7 Nutrition Tips for a Good Night’s Sleep

Nutrition Tips for Sleep

7 Nutrition Tips for a Good Night’s Sleep

Our sleep is essential to our overall health for so many reasons, from supporting our immune system to reducing the risk of developing certain chronic diseases. What we eat (or don’t eat) can have a real impact on our ability to fall asleep and stay asleep throughout the night, and certain foods contain sleep-regulating hormones, such as melatonin and serotonin.

In this blog post, I’m sharing my 7 top dietary tips for a good night’s sleep, from caffeine and alcohol to magnesium, blood sugar and more.

Do you struggle falling asleep or staying asleep? Do you want to focus on improving your general health and nutrition? Head to Consultations to see how I can help you start your journey to the healthiest version of yourself today!

Nutrition Tips for Sleep

Nutrition tips for a good night’s sleep

  1. Limit overall caffeine intake, and avoid any caffeine after lunchtime. This is because caffeine can stay in your system for up to 12 hours.
  2. Be mindful of your alcohol intake and try not to consume alcohol within 3 hours before going to bed. The breakdown of alcohol in the liver can impact our ability to enter into restorative deep sleep.
  3. Sip on a herbal tea after dinner, such as chamomile and lavender. These help to calm the nervous system which promotes a restful sleep. Chamomile tea contains apigenin, an antioxidant that binds to certain receptors in your brain that may promote sleepiness and reduce insomnia.
  4. Cherries may help promote sleep due to their natural melatonin content, and tart cherries in particular are the richest source of melatonin (the sleep hormone). Tart cherries also contain tryptophan which may help the body to produce melatonin. Tart cherry juice or concentrate are the easiest ways to get them into your diet.
  5. Magnesium is a key mineral when it comes to sleep as it can help to relax the nervous system and calm the body and mind. Magnesium can help reduce stress and anxiety, and it binds to GABA receptors (a neurotransmitter) in the brain, which makes us feel relaxed. In addition, magnesium plays a role in the production and regulation of melatonin.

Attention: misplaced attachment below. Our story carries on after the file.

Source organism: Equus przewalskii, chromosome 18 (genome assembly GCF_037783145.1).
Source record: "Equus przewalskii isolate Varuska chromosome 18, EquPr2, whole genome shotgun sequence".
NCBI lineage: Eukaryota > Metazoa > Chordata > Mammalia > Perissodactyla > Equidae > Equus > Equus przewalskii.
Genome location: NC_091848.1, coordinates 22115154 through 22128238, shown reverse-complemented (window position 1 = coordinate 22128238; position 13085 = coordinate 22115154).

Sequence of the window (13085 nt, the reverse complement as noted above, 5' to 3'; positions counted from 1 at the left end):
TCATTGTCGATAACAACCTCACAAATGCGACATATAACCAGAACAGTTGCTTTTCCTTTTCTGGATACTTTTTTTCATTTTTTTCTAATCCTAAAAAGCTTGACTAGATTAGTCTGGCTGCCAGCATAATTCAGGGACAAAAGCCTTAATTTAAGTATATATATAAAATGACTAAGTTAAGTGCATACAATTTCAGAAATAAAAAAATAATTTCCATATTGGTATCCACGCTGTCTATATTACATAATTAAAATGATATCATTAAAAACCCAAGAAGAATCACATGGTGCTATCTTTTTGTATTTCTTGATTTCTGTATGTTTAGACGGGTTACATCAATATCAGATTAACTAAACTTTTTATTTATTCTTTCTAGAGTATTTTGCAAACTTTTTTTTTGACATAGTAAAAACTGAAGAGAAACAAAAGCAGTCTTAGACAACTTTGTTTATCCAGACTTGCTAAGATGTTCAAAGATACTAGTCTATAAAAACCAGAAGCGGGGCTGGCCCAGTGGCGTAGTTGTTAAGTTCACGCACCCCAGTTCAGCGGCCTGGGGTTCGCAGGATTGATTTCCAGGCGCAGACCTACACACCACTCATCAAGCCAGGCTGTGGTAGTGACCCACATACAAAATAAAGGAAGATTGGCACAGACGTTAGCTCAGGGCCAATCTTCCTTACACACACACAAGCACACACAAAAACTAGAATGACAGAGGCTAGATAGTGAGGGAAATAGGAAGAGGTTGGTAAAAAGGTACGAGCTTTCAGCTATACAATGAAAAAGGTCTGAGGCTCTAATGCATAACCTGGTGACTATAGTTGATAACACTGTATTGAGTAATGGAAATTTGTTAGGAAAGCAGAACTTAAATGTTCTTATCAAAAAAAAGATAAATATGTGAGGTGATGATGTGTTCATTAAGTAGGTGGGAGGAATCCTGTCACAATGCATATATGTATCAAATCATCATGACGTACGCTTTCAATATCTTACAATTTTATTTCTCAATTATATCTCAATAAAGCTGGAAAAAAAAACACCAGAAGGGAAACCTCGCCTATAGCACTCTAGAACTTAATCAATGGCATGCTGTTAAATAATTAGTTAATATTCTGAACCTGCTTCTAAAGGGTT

6. Consider your blood sugar balance. A common reason people wake during the night is imbalanced blood sugar. If you wake up regularly throughout the night, try having a balanced snack before bed (with some protein, complex carbohydrates and fat), such as an oatcake with nut butter and a half a banana (chop and freeze the other half to use in a smoothie!) These contain serotonin, which gets converted into melatonin in the body.
  7. Don’t eat too close to bedtime. This can make it harder for you to doze off, so try to finish your last meal/snack 3 hours before going to bed, in order to allow enough time for your body to completely digest the food. This may also help reduce indigestion, bloating and acid reflux, as well as helping you to sleep through the night without waking up. When your body is digesting food, this means it can’t fully relax and so you are less likely to enter into that restorative deep sleep.

Sleep is an area that both impacts – and is impacted by – our gut health. I explore this two-way relationship in my blog post all about The Gut-Sleep Connection.

This is just a small insight into the types of things I discuss with my 1:1 clients. If you’re interested in working together to optimise your nutrition, transform your health and elevate your quality of life, please get in contact via Consultations or book in for a FREE call


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